Construction of a 380-foot-tall industrial wind turbine proposed by the sewerage authority in Union Beach could set a precedent for land use decisions across the state, attorneys argued in the Appellate Division of Superior Court in Trenton last week.
Union Beach special counsel Stuart Lieberman argued that the intent of the CoastalArea Facility Review Act (CAFRA) permit granted to the Bayshore Regional Sewerage Authority for the turbine in May 2010 does not override the authority of local municipalities to make land-use decisions.
“The CAFRA zone … is in part of eight counties. A geographical map will show you it’s almost all of Cape May, much of Cumberland and a few others down there…,” Lieberman, of Lieberman Blecher in Princeton, said on March 21.
Presiding Judge Mary Catherine Cuff expanded on this point.
“Wide swaths of Ocean County are in the zone. Wide swaths of Monmouth are in the zone,” Cuff chimed in.
Lieberman nodded in agreement.
“Bergen County … includes the Meadowlands Commission. Can you imagine if no land-use board could make any decisions? It’s just not what the [Legislature] intended.”
The appeal follows a Superior Court decision to allow BRSA to move forward with plans to install the turbine. The borough of Union Beach was granted a stay by the Appellate Division, pending appeal of the lower court decision.
The basis of the borough’s appeal, Lieberman explained, is that the trial court made a “reversible error” when it ruled that since the Department of Environmental Protection (DEP) approved the turbine project, it superseded any local decision.
“It [ruled] that, with approval from the DEP, no land-use decisions have to be made [on the local level]. And if it’s in a coastal management zone, no land use decisions have to be made.
“That’s just so contrary to the law,” he continued.
Arguing for the other side, Louis Granata, of Granata Zaccardi, Matawan, said that the BRSA is an instrument of the state, comparing the utility to Rutgers, the State University of New Jersey.
As such, the authority’s plans supersede any municipal land-use law requirements.
“To require the BRSA to go before a planning board is not proper. Union Beach cannot require us to truly [apply for a variance],” he said.
“The authority, because we exercise an essential government service as an instrumentality of the state, appears only before local [boards] for informational purposes, not at the request of the municipality.”
Judge Jerome St. John questioned the authority’s relationship to the state, as a municipal level utility.
“You’re saying the sewerage authority is an instrument of the state and therefore a superior government; therefore, municipal zoning and land use law has no application,” he said.
“But I think it’s pretty clear the BRSA is an instrumentality of the municipalities that created it.”
Granata replied that the bylaws of the authority state that it serves as an instrument of the state although it was created by eight municipalities.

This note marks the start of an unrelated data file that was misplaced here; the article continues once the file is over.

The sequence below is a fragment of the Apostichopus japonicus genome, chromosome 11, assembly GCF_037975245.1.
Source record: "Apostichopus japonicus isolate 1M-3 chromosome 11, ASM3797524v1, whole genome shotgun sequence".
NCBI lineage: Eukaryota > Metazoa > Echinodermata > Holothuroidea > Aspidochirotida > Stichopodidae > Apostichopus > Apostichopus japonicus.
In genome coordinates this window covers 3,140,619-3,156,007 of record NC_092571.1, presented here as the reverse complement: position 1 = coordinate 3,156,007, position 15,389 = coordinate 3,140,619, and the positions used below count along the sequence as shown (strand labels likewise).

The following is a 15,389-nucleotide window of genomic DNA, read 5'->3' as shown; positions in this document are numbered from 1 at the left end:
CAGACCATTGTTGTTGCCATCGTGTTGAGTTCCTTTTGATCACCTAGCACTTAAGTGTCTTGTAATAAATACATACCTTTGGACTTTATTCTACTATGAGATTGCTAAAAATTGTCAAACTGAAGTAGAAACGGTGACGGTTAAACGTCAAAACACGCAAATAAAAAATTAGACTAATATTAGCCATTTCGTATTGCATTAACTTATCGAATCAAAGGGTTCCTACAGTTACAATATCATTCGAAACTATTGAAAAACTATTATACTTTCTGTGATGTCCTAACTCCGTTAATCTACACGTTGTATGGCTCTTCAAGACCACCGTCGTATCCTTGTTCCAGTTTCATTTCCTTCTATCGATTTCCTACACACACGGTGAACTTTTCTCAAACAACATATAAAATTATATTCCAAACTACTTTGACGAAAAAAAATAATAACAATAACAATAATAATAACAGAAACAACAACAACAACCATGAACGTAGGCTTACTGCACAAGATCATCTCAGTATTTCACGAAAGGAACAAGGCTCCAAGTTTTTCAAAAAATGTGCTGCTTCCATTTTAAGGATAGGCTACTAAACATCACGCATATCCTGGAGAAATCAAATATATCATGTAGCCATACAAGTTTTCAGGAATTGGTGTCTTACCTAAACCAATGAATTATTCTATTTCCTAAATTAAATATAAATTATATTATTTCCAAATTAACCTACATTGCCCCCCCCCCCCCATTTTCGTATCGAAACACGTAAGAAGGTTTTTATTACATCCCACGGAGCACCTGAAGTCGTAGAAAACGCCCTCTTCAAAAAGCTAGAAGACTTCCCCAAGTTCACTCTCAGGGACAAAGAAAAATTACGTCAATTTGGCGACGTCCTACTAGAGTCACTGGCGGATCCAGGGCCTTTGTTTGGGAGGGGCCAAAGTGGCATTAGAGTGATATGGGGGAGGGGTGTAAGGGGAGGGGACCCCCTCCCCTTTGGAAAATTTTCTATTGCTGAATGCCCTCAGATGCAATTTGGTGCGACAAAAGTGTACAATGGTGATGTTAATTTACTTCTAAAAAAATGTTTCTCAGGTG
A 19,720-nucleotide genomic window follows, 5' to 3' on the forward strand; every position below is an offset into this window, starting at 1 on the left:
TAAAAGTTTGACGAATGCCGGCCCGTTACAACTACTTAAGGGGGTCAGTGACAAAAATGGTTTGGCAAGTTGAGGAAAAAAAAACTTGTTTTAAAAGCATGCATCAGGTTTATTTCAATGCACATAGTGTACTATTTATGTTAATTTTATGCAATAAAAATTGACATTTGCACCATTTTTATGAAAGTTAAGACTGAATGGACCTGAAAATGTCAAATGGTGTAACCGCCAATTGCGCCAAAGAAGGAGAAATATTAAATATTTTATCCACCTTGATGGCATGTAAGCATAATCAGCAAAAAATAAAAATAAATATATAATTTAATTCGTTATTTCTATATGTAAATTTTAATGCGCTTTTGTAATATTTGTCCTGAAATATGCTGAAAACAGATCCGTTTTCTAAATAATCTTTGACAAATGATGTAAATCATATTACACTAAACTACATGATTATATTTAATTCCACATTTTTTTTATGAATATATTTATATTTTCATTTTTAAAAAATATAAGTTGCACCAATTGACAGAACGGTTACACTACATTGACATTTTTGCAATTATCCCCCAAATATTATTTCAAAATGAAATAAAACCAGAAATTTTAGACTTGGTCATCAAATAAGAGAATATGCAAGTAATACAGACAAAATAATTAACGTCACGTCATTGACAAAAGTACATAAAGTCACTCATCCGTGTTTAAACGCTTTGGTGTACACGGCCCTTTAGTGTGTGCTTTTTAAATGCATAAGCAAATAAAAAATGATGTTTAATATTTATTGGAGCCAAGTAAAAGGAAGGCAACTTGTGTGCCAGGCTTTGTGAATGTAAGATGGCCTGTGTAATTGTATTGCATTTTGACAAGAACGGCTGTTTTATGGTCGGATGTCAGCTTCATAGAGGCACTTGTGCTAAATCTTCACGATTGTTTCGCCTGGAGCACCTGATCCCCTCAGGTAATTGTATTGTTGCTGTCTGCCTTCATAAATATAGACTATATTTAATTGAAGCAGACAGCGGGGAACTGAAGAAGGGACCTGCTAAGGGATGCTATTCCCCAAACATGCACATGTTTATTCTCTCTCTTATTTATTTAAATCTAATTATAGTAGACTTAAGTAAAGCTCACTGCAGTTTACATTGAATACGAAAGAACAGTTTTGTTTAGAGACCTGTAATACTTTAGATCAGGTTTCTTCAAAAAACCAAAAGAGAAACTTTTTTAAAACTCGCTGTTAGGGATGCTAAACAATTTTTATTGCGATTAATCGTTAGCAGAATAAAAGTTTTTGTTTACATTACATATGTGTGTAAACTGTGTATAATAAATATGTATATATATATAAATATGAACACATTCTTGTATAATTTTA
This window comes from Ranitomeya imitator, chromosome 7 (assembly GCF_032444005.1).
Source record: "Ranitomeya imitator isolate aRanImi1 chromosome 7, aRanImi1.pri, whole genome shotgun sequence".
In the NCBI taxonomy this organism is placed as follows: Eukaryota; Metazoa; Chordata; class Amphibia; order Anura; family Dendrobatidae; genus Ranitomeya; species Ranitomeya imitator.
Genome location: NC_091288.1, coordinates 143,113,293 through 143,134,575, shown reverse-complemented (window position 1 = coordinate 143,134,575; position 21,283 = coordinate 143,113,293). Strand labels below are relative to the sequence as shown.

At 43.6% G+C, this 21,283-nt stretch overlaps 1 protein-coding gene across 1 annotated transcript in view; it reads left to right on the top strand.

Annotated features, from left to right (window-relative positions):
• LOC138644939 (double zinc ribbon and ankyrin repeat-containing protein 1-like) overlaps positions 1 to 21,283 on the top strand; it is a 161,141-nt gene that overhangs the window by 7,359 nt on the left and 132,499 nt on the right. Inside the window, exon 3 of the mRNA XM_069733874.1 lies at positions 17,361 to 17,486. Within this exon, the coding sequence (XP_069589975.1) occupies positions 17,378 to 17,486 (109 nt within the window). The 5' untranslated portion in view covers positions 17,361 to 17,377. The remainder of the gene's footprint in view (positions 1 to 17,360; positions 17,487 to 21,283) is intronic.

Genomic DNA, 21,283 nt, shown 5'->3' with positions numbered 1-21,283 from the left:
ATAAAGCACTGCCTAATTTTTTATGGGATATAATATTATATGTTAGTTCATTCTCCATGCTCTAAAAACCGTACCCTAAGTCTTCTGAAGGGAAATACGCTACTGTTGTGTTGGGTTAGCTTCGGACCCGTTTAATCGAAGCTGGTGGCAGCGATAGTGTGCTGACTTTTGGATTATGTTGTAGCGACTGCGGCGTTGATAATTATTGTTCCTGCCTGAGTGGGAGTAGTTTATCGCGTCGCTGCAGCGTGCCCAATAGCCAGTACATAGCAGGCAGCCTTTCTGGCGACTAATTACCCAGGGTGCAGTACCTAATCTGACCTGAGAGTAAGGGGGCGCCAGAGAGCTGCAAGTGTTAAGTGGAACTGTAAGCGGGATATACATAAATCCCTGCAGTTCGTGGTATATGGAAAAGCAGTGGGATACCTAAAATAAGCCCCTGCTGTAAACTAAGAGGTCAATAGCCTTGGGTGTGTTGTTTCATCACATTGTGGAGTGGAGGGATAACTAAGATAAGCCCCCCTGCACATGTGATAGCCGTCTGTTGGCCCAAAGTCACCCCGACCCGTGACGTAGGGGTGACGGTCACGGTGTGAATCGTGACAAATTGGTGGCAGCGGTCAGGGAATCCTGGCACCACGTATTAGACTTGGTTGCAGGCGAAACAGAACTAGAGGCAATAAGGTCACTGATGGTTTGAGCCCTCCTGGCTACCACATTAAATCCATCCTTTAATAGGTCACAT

“Apart from the fact that it’s a CAFRA permit, the authority is standing before this court and saying, because we are providing an essential government service, we appear before planning boards to give them the information that we have as to our projects and accommodate any questions they have,” Granata said.
“But they cannot tell us that we can’t do what we proposed to do on our property.”
Granata also argued that because the authority had fulfilled all the conditions of the CAFRA permit, it had been granted approval for the project and did not need municipal approval as well.
“It sounds like you’re making two arguments,” said Cuff.
“One is having this CAFRA permit saying you can build this structure in this coastal management zone. … That’s the end of the story. The local authorities have no authority over you to say yes or no to this project.
“The second part of the argument is that, as a regional sewerage authority, you … will consult with them, you will seek perhaps their advice, but you’re going to go ahead and do what you want to do,” she continued.
Lieberman argued that the CAFRA permit itself called for the applicant to obtain all other necessary approvals, including on the local level.
“What if the DEP had said to the BRSA that wind energy and the construction of a wind turbine is essential to the operation of this plant? We might be dealing with something a little different?” Judge Cuff asked hypothetically.
Lieberman replied that this situation still could pre-empt the municipality’s authority.
“Did the Legislature intend a CAFRA permit to have pre-emptive effect?” he responded.
“Not only does it not have anything like that, but the permit, in two different places, makes it very clear that other permits that are required for the approval still had to be obtained.
“[The BRSA argues that] because the CAFRA permit was issued, that the land use board, the Planning Board, didn’t have any authority to make this decision.
“The Supreme Court and this court has said … that there is no pre-emption,” he continued.
He noted that when the authority appeared before the Union Beach Unified Planning Board, it did so as an applicant, not an instrument of the state.
Lieberman also reminded the court that the authority was moving ahead with plans to transport the turbine, despite reports that not all the towns on the transport route had approved it.
Cuff assured that the three-judge panel would deliver a decision soon.